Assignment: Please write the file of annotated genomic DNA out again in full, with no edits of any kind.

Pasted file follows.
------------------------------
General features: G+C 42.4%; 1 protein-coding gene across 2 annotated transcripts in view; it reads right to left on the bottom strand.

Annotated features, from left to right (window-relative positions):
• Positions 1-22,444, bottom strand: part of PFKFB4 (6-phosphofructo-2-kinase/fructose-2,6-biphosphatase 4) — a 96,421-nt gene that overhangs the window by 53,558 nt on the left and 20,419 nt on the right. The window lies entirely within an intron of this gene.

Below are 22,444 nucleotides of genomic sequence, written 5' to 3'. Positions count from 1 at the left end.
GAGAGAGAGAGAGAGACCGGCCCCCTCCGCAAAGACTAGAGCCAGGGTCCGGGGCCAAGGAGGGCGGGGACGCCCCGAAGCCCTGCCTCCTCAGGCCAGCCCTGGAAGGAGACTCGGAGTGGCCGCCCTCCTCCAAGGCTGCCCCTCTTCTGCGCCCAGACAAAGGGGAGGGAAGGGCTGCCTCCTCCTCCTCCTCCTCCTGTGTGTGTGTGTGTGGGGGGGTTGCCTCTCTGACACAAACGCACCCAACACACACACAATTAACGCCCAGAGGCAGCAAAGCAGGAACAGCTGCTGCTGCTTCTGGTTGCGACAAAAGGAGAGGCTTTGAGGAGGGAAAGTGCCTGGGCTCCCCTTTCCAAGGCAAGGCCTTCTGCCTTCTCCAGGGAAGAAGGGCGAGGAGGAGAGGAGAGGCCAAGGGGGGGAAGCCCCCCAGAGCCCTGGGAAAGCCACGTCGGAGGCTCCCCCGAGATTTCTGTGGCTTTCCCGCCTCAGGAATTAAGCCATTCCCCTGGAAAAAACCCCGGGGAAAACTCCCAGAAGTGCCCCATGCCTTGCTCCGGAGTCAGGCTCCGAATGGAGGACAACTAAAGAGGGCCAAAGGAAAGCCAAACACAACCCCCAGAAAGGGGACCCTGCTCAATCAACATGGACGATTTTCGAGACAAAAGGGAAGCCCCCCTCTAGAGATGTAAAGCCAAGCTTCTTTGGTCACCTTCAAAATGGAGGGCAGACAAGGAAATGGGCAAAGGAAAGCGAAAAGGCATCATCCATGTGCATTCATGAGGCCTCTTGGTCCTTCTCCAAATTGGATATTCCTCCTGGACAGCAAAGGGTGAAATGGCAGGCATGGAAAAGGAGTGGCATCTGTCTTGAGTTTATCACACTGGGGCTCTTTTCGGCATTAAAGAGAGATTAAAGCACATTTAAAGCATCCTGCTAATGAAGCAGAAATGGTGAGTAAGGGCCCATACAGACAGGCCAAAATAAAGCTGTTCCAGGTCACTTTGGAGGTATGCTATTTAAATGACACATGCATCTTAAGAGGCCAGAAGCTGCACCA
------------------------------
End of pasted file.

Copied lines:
General features: G+C 42.4%; 1 protein-coding gene across 2 annotated transcripts in view; it reads right to left on the bottom strand.

Annotated features, from left to right (window-relative positions):
• Positions 1-22,444, bottom strand: part of PFKFB4 (6-phosphofructo-2-kinase/fructose-2,6-biphosphatase 4) — a 96,421-nt gene that overhangs the window by 53,558 nt on the left and 20,419 nt on the right. The window lies entirely within an intron of this gene.

Below are 22,444 nucleotides of genomic sequence, written 5' to 3'. Positions count from 1 at the left end.
GAGAGAGAGAGAGAGACCGGCCCCCTCCGCAAAGACTAGAGCCAGGGTCCGGGGCCAAGGAGGGCGGGGACGCCCCGAAGCCCTGCCTCCTCAGGCCAGCCCTGGAAGGAGACTCGGAGTGGCCGCCCTCCTCCAAGGCTGCCCCTCTTCTGCGCCCAGACAAAGGGGAGGGAAGGGCTGCCTCCTCCTCCTCCTCCTCCTGTGTGTGTGTGTGTGGGGGGGTTGCCTCTCTGACACAAACGCACCCAACACACACACAATTAACGCCCAGAGGCAGCAAAGCAGGAACAGCTGCTGCTGCTTCTGGTTGCGACAAAAGGAGAGGCTTTGAGGAGGGAAAGTGCCTGGGCTCCCCTTTCCAAGGCAAGGCCTTCTGCCTTCTCCAGGGAAGAAGGGCGAGGAGGAGAGGAGAGGCCAAGGGGGGGAAGCCCCCCAGAGCCCTGGGAAAGCCACGTCGGAGGCTCCCCCGAGATTTCTGTGGCTTTCCCGCCTCAGGAATTAAGCCATTCCCCTGGAAAAAACCCCGGGGAAAACTCCCAGAAGTGCCCCATGCCTTGCTCCGGAGTCAGGCTCCGAATGGAGGACAACTAAAGAGGGCCAAAGGAAAGCCAAACACAACCCCCAGAAAGGGGACCCTGCTCAATCAACATGGACGATTTTCGAGACAAAAGGGAAGCCCCCCTCTAGAGATGTAAAGCCAAGCTTCTTTGGTCACCTTCAAAATGGAGGGCAGACAAGGAAATGGGCAAAGGAAAGCGAAAAGGCATCATCCATGTGCATTCATGAGGCCTCTTGGTCCTTCTCCAAATTGGATATTCCTCCTGGACAGCAAAGGGTGAAATGGCAGGCATGGAAAAGGAGTGGCATCTGTCTTGAGTTTATCACACTGGGGCTCTTTTCGGCATTAAAGAGAGATTAAAGCACATTTAAAGCATCCTGCTAATGAAGCAGAAATGGTGAGTAAGGGCCCATACAGACAGGCCAAAATAAAGCTGTTCCAGGTCACTTTGGAGGTATGCTATTTAAATGACACATGCATCTTAAGAGGCCAGAAGCTGCACCA